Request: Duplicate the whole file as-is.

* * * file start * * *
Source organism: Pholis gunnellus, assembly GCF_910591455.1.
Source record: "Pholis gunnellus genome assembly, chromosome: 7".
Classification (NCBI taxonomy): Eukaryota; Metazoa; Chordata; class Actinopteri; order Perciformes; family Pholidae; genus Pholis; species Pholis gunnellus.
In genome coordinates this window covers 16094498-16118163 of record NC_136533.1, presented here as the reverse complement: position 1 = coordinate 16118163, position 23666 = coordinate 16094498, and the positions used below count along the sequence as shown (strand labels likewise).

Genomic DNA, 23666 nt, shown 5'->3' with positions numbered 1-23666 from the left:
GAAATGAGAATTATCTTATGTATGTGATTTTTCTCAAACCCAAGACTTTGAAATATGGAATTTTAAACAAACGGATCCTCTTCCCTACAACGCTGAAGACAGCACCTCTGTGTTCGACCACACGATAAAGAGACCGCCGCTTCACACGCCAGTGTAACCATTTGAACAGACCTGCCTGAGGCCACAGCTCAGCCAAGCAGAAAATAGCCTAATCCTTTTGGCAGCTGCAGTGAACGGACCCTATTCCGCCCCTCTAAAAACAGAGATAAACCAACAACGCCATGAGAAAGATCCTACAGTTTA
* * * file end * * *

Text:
Source organism: Pholis gunnellus, assembly GCF_910591455.1.
Source record: "Pholis gunnellus genome assembly, chromosome: 7".
Classification (NCBI taxonomy): Eukaryota; Metazoa; Chordata; class Actinopteri; order Perciformes; family Pholidae; genus Pholis; species Pholis gunnellus.
In genome coordinates this window covers 16094498-16118163 of record NC_136533.1, presented here as the reverse complement: position 1 = coordinate 16118163, position 23666 = coordinate 16094498, and the positions used below count along the sequence as shown (strand labels likewise).

Genomic DNA, 23666 nt, shown 5'->3' with positions numbered 1-23666 from the left:
GAAATGAGAATTATCTTATGTATGTGATTTTTCTCAAACCCAAGACTTTGAAATATGGAATTTTAAACAAACGGATCCTCTTCCCTACAACGCTGAAGACAGCACCTCTGTGTTCGACCACACGATAAAGAGACCGCCGCTTCACACGCCAGTGTAACCATTTGAACAGACCTGCCTGAGGCCACAGCTCAGCCAAGCAGAAAATAGCCTAATCCTTTTGGCAGCTGCAGTGAACGGACCCTATTCCGCCCCTCTAAAAACAGAGATAAACCAACAACGCCATGAGAAAGATCCTACAGTTTA